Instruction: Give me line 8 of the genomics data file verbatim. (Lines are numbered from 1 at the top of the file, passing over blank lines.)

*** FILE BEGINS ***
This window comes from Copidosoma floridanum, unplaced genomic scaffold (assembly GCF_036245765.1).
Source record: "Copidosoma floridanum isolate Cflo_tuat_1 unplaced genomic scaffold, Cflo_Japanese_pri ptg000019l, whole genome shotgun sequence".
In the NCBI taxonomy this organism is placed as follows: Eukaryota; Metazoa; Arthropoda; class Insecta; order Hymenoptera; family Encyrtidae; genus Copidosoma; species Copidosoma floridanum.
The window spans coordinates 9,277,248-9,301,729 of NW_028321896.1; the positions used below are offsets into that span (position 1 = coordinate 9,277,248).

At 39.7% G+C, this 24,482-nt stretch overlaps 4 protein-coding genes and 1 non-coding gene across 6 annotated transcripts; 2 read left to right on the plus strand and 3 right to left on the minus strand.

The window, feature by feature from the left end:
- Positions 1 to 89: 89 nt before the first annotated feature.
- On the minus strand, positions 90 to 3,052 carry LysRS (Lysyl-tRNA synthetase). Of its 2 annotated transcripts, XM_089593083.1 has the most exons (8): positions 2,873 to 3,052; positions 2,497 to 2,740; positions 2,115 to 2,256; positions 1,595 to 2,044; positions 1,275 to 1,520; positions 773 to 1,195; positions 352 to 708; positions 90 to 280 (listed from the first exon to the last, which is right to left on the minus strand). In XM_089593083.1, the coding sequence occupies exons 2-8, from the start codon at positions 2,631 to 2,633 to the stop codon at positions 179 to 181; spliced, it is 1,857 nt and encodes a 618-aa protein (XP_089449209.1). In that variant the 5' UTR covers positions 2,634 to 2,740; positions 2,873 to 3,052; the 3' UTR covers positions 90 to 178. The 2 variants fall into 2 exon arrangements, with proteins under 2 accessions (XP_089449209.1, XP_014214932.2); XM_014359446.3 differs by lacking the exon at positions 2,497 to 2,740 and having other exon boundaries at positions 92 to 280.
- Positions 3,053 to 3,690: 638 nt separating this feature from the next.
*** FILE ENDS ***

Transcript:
- On the minus strand, positions 90 to 3,052 carry LysRS (Lysyl-tRNA synthetase). Of its 2 annotated transcripts, XM_089593083.1 has the most exons (8): positions 2,873 to 3,052; positions 2,497 to 2,740; positions 2,115 to 2,256; positions 1,595 to 2,044; positions 1,275 to 1,520; positions 773 to 1,195; positions 352 to 708; positions 90 to 280 (listed from the first exon to the last, which is right to left on the minus strand). In XM_089593083.1, the coding sequence occupies exons 2-8, from the start codon at positions 2,631 to 2,633 to the stop codon at positions 179 to 181; spliced, it is 1,857 nt and encodes a 618-aa protein (XP_089449209.1). In that variant the 5' UTR covers positions 2,634 to 2,740; positions 2,873 to 3,052; the 3' UTR covers positions 90 to 178. The 2 variants fall into 2 exon arrangements, with proteins under 2 accessions (XP_089449209.1, XP_014214932.2); XM_014359446.3 differs by lacking the exon at positions 2,497 to 2,740 and having other exon boundaries at positions 92 to 280.